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      Autosomal recessive lissencephaly with cerebellar hypoplasia is associated with human RELN mutations.

      Nature genetics
      Animals, Blotting, Western, Brain Stem, abnormalities, pathology, Cell Adhesion Molecules, Neuronal, blood, genetics, metabolism, Cerebellum, Cerebral Cortex, Chromosome Mapping, Chromosomes, Human, Pair 7, DNA, Complementary, Extracellular Matrix Proteins, Family Health, Female, Frameshift Mutation, Genes, Recessive, Genetic Linkage, Hippocampus, Humans, Lod Score, Magnetic Resonance Imaging, Male, Mice, Microsatellite Repeats, Models, Genetic, Mutation, Nerve Tissue Proteins, Pedigree, Phenotype, RNA Splicing, Reverse Transcriptase Polymerase Chain Reaction, Serine Endopeptidases

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          Abstract

          Normal development of the cerebral cortex requires long-range migration of cortical neurons from proliferative regions deep in the brain. Lissencephaly ("smooth brain," from "lissos," meaning smooth, and "encephalos," meaning brain) is a severe developmental disorder in which neuronal migration is impaired, leading to a thickened cerebral cortex whose normally folded contour is simplified and smooth. Two identified lissencephaly genes do not account for all known cases, and additional lissencephaly syndromes have been described. An autosomal recessive form of lissencephaly (LCH) associated with severe abnormalities of the cerebellum, hippocampus and brainstem maps to chromosome 7q22, and is associated with two independent mutations in the human gene encoding reelin (RELN). The mutations disrupt splicing of RELN cDNA, resulting in low or undetectable amounts of reelin protein. LCH parallels the reeler mouse mutant (Reln(rl)), in which Reln mutations cause cerebellar hypoplasia, abnormal cerebral cortical neuronal migration and abnormal axonal connectivity. RELN encodes a large (388 kD) secreted protein that acts on migrating cortical neurons by binding to the very low density lipoprotein receptor (VLDLR), the apolipoprotein E receptor 2 (ApoER2; refs 9-11 ), alpha3beta1 integrin and protocadherins. Although reelin was previously thought to function exclusively in brain, some humans with RELN mutations show abnormal neuromuscular connectivity and congenital lymphoedema, suggesting previously unsuspected functions for reelin in and outside of the brain.

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          Most cited references28

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          RNA splice junctions of different classes of eukaryotes: sequence statistics and functional implications in gene expression.

          A systematic analysis of the RNA splice junction sequences of eukaryotic protein coding genes was carried out using the GENBANK databank. Nucleotide frequencies obtained for the highly conserved regions around the splice sites for different categories of organisms closely agree with each other. A striking similarity among the rare splice junctions which do not contain AG at the 3' splice site or GT at the 5' splice site indicates the existence of special mechanisms to recognize them, and that these unique signals may be involved in crucial gene-regulation events and in differentiation. A method was developed to predict potential exons in a bare sequence, using a scoring and ranking scheme based on nucleotide weight tables. This method was used to find a majority of the exons in selected known genes, and also predicted potential new exons which may be used in alternative splicing situations.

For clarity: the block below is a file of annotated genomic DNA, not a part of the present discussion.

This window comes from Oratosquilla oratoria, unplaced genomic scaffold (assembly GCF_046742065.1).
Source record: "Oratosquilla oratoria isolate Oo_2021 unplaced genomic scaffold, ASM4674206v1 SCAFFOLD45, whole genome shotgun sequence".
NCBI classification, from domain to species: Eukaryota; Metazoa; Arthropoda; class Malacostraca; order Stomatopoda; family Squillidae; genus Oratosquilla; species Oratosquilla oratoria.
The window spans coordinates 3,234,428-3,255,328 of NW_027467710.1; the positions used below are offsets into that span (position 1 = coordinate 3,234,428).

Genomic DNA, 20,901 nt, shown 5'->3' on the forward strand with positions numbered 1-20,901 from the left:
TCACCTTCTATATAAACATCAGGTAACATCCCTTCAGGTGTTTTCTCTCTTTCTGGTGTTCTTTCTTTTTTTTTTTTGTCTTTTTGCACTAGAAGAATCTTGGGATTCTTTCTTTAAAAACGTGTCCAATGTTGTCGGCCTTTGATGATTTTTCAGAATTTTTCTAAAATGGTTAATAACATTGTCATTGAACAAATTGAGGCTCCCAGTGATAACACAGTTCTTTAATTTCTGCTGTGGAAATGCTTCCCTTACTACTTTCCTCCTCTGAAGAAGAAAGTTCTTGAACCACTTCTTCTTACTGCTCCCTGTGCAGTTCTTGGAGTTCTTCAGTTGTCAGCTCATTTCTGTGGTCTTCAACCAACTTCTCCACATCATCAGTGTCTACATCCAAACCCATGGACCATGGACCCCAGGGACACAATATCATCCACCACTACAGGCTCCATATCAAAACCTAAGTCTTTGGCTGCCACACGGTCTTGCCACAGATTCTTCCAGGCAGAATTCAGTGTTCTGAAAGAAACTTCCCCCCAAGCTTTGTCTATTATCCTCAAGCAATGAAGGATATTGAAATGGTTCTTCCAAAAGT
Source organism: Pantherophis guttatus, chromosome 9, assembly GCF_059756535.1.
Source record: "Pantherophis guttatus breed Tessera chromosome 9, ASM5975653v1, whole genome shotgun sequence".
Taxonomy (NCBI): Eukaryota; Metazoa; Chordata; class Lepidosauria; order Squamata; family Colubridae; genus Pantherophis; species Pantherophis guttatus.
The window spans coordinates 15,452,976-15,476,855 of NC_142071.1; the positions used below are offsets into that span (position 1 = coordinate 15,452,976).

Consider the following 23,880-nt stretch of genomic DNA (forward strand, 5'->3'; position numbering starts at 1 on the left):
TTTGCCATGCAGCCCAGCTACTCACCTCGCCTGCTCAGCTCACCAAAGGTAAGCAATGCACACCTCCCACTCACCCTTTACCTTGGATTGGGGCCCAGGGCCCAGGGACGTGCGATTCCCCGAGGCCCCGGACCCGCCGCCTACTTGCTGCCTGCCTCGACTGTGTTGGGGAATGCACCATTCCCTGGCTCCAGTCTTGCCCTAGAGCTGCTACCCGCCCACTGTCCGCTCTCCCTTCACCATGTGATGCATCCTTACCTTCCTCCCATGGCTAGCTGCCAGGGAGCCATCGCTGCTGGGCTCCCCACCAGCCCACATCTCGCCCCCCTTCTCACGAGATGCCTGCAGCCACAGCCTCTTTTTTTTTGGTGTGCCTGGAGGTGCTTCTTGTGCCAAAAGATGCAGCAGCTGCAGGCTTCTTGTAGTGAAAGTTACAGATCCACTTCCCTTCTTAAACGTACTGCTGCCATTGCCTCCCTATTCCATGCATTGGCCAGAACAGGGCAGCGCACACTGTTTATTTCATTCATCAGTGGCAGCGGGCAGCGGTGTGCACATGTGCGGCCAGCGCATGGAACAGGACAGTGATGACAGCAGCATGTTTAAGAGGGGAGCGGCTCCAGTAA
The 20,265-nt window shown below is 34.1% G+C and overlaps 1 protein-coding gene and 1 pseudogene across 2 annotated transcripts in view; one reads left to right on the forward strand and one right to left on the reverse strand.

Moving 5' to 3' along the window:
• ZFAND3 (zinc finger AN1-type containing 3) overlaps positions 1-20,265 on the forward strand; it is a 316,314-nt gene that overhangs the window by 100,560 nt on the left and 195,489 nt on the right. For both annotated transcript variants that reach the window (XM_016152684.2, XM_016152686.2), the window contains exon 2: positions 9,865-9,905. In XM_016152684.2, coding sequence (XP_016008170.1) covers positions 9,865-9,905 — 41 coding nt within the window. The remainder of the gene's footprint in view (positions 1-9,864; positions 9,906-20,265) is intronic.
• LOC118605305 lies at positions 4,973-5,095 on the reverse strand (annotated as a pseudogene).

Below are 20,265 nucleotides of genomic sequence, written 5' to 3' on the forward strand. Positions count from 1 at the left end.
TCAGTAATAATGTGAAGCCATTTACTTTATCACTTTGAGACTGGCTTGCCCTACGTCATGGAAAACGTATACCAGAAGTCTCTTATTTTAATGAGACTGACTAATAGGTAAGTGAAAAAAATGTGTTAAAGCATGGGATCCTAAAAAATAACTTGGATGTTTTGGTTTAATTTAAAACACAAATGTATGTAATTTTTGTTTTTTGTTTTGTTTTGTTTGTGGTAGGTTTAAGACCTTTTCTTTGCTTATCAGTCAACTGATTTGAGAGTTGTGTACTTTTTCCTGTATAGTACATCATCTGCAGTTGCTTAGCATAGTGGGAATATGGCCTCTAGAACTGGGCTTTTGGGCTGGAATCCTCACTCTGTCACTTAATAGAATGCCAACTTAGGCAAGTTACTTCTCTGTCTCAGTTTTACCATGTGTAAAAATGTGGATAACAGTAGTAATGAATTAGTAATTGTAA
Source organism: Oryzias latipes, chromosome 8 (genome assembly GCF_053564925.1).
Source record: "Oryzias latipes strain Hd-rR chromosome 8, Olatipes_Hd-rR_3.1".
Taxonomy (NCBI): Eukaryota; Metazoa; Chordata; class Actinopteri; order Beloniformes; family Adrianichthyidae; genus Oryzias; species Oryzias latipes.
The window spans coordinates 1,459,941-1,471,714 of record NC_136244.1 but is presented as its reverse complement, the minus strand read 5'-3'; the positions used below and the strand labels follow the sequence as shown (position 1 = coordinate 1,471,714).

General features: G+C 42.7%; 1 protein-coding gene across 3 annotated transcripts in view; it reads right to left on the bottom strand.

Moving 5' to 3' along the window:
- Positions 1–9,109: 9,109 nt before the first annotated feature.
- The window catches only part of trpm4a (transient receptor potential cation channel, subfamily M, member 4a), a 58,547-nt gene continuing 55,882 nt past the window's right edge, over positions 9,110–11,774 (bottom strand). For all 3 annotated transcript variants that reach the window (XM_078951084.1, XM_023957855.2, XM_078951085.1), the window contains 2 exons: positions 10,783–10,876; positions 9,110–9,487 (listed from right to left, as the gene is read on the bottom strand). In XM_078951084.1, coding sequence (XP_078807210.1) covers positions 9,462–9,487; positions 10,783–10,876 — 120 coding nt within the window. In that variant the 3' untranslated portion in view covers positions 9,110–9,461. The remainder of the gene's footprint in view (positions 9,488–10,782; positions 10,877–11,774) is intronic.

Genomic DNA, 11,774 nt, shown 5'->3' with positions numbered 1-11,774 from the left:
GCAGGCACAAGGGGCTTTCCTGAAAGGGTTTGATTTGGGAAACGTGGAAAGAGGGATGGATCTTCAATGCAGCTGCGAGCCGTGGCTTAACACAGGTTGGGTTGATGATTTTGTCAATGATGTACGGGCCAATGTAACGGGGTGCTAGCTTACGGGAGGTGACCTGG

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            A protein related to extracellular matrix proteins deleted in the mouse mutant reeler.

            The autosomal recessive mouse mutation reeler leads to impaired motor coordination, tremors and ataxia. Neurons in affected mice fail to reach their correct locations in the developing brain, disrupting the organization of the cerebellar and cerebral cortices and other laminated regions. Here we use a previously characterized reeler allele (rl(tg)) to close a gene, reelin, deleted in two reeler alleles. Normal but not mutant mice express reelin in embryonic and postnatal neurons during periods of neuronal migration. The encoded protein resembles extracellular matrix proteins involved in cell adhesion. The reeler phenotype thus seems to reflect a failure of early events associated with brain lamination which are normally controlled by reelin.
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              Reeler/Disabled-like disruption of neuronal migration in knockout mice lacking the VLDL receptor and ApoE receptor 2.

              Layering of neurons in the cerebral cortex and cerebellum requires Reelin, an extracellular matrix protein, and mammalian Disabled (mDab1), a cytosolic protein that activates tyrosine kinases. Here, we report the requirement for two other proteins, cell surface receptors termed very low density lipoprotein receptor (VLDLR) and apolipoprotein E receptor 2 (ApoER2). Both receptors can bind mDab1 on their cytoplasmic tails and are expressed in cortical and cerebellar layers adjacent to layers that express Reelin. mDab1 expression is upregulated in knockout mice that lack both VLDLR and ApoER2. Inversion of cortical layers and absence of cerebellar foliation in these animals precisely mimic the phenotype of mice lacking Reelin or mDab1. These findings suggest that VLDLR and ApoER2 participate in transmitting the extracellular Reelin signal to intracellular signaling processes initiated by mDab1.
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